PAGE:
By the end of this section, you will be able to do the following:
- Define population genetics and describe how scientists use population genetics in studying population evolution
- Define the Hardy-Weinberg principle and discuss its importance
People did not understand the mechanisms of inheritance, or genetics, at the time Charles Darwin and Alfred Russel Wallace were developing their idea of natural selection. This lack of knowledge was a stumbling block to understanding many aspects of evolution. The predominant (and incorrect) genetic theory of the time, blending inheritance, made it difficult to understand how natural selection might operate. Darwin and Wallace were unaware of the Austrian monk Gregor Mendel's 1866 publication "Experiments in Plant Hybridization", which came out not long after Darwin's book, On the Origin of Species. Scholars rediscovered Mendel’s work in the early twentieth century at which time geneticists were rapidly coming to an understanding of the basics of inheritance. Initially, the newly discovered particulate nature of genes made it difficult for biologists to understand how gradual evolution could occur. However, over the next few decades scientists integrated genetics and evolution in what became known as the modern synthesis—the coherent understanding of the relationship between natural selection and genetics that took shape by the 1940s. Generally, this concept is accepted today. In short, the modern synthesis describes how evolutionary processes, such as natural selection, can affect a population’s genetic makeup, and, in turn, how this can result in the gradual evolution of populations and species. The theory also connects population change over time (microevolution), with the processes that gave rise to new species and higher taxonomic groups with widely divergent characters, called (macroevolution).
Evolution and Flu VaccinesEvery fall, the media starts reporting on flu vaccinations and potential outbreaks. Scientists, health experts, and institutions determine recommendations for different parts of the population, predict optimal production and inoculation schedules, create vaccines, and set up clinics to provide inoculations. You may think of the annual flu shot as media hype, an important health protection, or just a briefly uncomfortable prick in your arm. However, do you think of it in terms of evolution?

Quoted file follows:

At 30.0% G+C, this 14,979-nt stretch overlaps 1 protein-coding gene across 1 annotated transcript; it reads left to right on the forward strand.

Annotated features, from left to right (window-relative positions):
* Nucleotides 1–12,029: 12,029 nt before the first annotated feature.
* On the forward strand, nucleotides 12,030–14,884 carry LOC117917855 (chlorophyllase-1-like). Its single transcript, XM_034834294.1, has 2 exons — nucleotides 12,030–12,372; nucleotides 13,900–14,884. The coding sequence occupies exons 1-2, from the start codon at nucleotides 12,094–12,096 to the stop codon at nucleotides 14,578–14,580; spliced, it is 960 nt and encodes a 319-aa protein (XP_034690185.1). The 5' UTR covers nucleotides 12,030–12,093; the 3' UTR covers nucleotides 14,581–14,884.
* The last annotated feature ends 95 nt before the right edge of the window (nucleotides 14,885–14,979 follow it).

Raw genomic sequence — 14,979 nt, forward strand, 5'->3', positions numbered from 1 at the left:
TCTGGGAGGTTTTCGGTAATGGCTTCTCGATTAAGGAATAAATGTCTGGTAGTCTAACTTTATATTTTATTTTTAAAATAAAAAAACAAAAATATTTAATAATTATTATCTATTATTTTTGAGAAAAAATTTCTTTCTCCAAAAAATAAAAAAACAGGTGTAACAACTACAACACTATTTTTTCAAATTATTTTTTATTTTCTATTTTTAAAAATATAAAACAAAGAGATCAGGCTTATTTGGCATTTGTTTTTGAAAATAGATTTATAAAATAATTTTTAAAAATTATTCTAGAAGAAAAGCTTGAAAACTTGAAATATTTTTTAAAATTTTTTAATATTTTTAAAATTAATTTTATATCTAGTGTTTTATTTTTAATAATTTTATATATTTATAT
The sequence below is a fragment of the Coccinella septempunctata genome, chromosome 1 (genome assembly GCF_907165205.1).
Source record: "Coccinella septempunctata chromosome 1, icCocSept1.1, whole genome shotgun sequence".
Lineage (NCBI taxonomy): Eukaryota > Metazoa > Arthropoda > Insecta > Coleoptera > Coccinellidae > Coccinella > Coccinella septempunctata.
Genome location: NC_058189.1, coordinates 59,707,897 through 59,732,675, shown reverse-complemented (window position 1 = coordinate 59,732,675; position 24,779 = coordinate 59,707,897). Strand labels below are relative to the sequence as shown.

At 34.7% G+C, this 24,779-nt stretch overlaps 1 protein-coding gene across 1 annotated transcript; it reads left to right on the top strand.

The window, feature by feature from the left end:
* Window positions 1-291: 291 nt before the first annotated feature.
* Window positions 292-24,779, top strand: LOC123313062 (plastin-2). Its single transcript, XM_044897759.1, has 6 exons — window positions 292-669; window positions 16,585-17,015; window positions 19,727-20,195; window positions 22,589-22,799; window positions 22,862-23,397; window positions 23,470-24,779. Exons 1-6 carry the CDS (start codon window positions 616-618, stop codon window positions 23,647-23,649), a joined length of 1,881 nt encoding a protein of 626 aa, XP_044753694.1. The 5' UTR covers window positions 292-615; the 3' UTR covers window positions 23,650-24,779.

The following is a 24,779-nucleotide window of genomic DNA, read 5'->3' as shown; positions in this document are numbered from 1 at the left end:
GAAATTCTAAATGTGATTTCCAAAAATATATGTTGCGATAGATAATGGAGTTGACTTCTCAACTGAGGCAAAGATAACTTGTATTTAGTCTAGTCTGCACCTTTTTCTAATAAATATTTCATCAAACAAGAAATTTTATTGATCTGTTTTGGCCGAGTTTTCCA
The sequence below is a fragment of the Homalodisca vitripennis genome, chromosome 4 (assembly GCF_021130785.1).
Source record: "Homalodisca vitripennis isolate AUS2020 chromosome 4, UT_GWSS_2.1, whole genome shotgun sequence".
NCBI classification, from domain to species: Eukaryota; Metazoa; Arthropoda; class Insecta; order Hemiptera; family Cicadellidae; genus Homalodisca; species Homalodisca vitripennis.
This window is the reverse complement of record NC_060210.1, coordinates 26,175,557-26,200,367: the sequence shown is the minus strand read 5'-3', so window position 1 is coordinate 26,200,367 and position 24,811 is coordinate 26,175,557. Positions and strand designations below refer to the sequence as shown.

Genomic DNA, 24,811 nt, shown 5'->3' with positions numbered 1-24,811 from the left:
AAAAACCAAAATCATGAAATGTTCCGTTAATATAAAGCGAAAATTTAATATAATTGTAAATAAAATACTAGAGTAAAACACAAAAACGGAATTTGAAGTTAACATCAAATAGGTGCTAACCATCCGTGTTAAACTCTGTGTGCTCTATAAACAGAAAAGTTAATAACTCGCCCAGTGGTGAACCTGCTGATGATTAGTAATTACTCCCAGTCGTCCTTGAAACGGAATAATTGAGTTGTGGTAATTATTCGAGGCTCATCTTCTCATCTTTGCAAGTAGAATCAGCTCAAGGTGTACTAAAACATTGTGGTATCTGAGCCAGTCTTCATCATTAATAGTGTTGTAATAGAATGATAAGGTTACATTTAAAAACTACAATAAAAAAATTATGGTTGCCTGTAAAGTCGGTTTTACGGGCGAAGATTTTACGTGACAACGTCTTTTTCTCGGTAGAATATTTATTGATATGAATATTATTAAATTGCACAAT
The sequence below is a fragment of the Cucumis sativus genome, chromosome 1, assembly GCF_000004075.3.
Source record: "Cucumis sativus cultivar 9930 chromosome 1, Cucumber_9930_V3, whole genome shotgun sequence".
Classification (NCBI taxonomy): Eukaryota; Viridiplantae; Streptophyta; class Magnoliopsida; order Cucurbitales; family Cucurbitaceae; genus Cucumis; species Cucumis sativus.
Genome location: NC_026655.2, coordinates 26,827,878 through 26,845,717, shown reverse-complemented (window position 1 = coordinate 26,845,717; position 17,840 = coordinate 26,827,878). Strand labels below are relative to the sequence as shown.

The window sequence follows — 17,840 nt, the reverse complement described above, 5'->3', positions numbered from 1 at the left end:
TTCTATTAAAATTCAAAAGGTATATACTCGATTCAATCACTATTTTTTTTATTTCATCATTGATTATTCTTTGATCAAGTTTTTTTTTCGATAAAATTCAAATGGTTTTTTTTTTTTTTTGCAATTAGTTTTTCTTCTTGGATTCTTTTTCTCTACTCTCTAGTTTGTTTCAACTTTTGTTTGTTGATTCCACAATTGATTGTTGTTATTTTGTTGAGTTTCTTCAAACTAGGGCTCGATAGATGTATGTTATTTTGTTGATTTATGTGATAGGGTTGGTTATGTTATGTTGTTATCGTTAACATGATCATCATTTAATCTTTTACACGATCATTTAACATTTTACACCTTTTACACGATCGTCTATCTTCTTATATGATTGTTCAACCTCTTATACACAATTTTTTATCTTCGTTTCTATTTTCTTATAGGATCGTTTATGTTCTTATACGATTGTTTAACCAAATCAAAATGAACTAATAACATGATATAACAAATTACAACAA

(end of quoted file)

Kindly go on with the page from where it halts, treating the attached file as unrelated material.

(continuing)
The media hype of annual flu shots is scientifically grounded in our understanding of evolution. Each year, scientists across the globe strive to predict the flu strains that they anticipate as most widespread and harmful in the coming year. They base this knowledge on how flu strains have evolved over time and over the past few flu seasons. Scientists then work to create the most effective vaccine to combat those selected strains. Pharmaceutical companies produce hundreds of millions of doses in a short period in order to provide vaccinations to key populations at the optimal time.
Because viruses, like the flu, evolve very quickly (especially in evolutionary time), this poses quite a challenge. Viruses mutate and replicate at a fast rate, so the vaccine developed to protect against last year’s flu strain may not provide the protection one needs against the coming year’s strain. Evolution of these viruses means continued adaptations to ensure survival, including adaptations to survive previous vaccines.
Recall that a gene for a particular character may have several alleles, or variants, that code for different traits associated with that character. For example, in the ABO blood type system in humans, three alleles determine the particular blood-type carbohydrate on the surface of red blood cells. Each individual in a population of diploid organisms can only carry two alleles for a particular gene, but more than two may be present in the individuals that comprise the population. Mendel followed alleles as they were inherited from parent to offspring. In the early twentieth century, biologists in the area of population genetics began to study how selective forces change a population through changes in allele and genotypic frequencies.
The allele frequency (or gene frequency) is the rate at which a specific allele appears within a population. Until now we have discussed evolution as a change in the characteristics of a population of organisms, but behind that phenotypic change is genetic change. In population genetics, scientists define the term evolution as a change in the allele's frequency in a population. Using the ABO blood type system as an example, the frequency of one of the alleles, IA, is the number of copies of that allele divided by all the copies of the ABO gene in the population. For example, a study in Jordan1 found a frequency of IA to be 26.1 percent. The IB and I0 alleles comprise 13.4 percent and 60.5 percent of the alleles respectively, and all of the frequencies added up to 100 percent. A change in this frequency over time would constitute evolution in the population.